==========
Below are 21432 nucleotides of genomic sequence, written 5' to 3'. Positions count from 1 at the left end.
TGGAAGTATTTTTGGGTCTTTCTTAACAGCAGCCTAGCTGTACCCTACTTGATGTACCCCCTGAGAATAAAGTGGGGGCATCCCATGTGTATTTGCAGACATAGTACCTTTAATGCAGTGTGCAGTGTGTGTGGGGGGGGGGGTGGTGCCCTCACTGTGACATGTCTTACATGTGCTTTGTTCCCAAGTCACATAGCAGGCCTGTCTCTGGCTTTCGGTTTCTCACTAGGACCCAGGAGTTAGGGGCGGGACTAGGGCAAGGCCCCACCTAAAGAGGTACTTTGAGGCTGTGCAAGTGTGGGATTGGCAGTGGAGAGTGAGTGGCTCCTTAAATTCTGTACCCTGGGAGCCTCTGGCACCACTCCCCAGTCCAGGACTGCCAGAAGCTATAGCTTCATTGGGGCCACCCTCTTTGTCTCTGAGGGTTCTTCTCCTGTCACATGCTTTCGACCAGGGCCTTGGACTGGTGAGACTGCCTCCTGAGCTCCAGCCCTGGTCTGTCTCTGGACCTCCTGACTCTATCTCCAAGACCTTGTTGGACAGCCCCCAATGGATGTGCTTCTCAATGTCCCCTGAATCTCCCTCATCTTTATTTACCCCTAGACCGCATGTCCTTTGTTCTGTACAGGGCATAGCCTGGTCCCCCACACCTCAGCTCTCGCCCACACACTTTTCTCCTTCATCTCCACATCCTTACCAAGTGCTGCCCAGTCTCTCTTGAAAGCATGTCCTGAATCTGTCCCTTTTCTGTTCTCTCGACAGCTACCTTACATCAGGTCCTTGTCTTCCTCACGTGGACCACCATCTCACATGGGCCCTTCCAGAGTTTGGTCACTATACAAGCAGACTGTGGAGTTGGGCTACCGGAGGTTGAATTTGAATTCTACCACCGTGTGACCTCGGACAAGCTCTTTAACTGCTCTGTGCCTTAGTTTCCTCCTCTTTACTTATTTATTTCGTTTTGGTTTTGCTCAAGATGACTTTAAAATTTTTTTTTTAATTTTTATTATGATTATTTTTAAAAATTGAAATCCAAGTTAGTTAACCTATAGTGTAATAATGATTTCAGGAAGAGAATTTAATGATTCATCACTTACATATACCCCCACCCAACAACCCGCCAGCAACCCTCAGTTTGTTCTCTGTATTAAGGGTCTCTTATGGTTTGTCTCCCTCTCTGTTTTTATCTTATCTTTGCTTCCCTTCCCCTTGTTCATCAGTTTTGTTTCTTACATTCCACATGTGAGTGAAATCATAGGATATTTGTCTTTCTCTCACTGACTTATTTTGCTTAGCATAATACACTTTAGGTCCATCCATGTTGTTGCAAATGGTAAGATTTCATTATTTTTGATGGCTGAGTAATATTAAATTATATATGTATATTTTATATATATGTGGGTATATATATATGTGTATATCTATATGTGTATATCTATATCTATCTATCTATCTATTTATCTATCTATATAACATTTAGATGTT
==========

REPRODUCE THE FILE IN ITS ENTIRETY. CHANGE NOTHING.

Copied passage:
Below are 21432 nucleotides of genomic sequence, written 5' to 3'. Positions count from 1 at the left end.
TGGAAGTATTTTTGGGTCTTTCTTAACAGCAGCCTAGCTGTACCCTACTTGATGTACCCCCTGAGAATAAAGTGGGGGCATCCCATGTGTATTTGCAGACATAGTACCTTTAATGCAGTGTGCAGTGTGTGTGGGGGGGGGGGTGGTGCCCTCACTGTGACATGTCTTACATGTGCTTTGTTCCCAAGTCACATAGCAGGCCTGTCTCTGGCTTTCGGTTTCTCACTAGGACCCAGGAGTTAGGGGCGGGACTAGGGCAAGGCCCCACCTAAAGAGGTACTTTGAGGCTGTGCAAGTGTGGGATTGGCAGTGGAGAGTGAGTGGCTCCTTAAATTCTGTACCCTGGGAGCCTCTGGCACCACTCCCCAGTCCAGGACTGCCAGAAGCTATAGCTTCATTGGGGCCACCCTCTTTGTCTCTGAGGGTTCTTCTCCTGTCACATGCTTTCGACCAGGGCCTTGGACTGGTGAGACTGCCTCCTGAGCTCCAGCCCTGGTCTGTCTCTGGACCTCCTGACTCTATCTCCAAGACCTTGTTGGACAGCCCCCAATGGATGTGCTTCTCAATGTCCCCTGAATCTCCCTCATCTTTATTTACCCCTAGACCGCATGTCCTTTGTTCTGTACAGGGCATAGCCTGGTCCCCCACACCTCAGCTCTCGCCCACACACTTTTCTCCTTCATCTCCACATCCTTACCAAGTGCTGCCCAGTCTCTCTTGAAAGCATGTCCTGAATCTGTCCCTTTTCTGTTCTCTCGACAGCTACCTTACATCAGGTCCTTGTCTTCCTCACGTGGACCACCATCTCACATGGGCCCTTCCAGAGTTTGGTCACTATACAAGCAGACTGTGGAGTTGGGCTACCGGAGGTTGAATTTGAATTCTACCACCGTGTGACCTCGGACAAGCTCTTTAACTGCTCTGTGCCTTAGTTTCCTCCTCTTTACTTATTTATTTCGTTTTGGTTTTGCTCAAGATGACTTTAAAATTTTTTTTTTAATTTTTATTATGATTATTTTTAAAAATTGAAATCCAAGTTAGTTAACCTATAGTGTAATAATGATTTCAGGAAGAGAATTTAATGATTCATCACTTACATATACCCCCACCCAACAACCCGCCAGCAACCCTCAGTTTGTTCTCTGTATTAAGGGTCTCTTATGGTTTGTCTCCCTCTCTGTTTTTATCTTATCTTTGCTTCCCTTCCCCTTGTTCATCAGTTTTGTTTCTTACATTCCACATGTGAGTGAAATCATAGGATATTTGTCTTTCTCTCACTGACTTATTTTGCTTAGCATAATACACTTTAGGTCCATCCATGTTGTTGCAAATGGTAAGATTTCATTATTTTTGATGGCTGAGTAATATTAAATTATATATGTATATTTTATATATATGTGGGTATATATATATGTGTATATCTATATGTGTATATCTATATCTATCTATCTATCTATTTATCTATCTATATAACATTTAGATGTT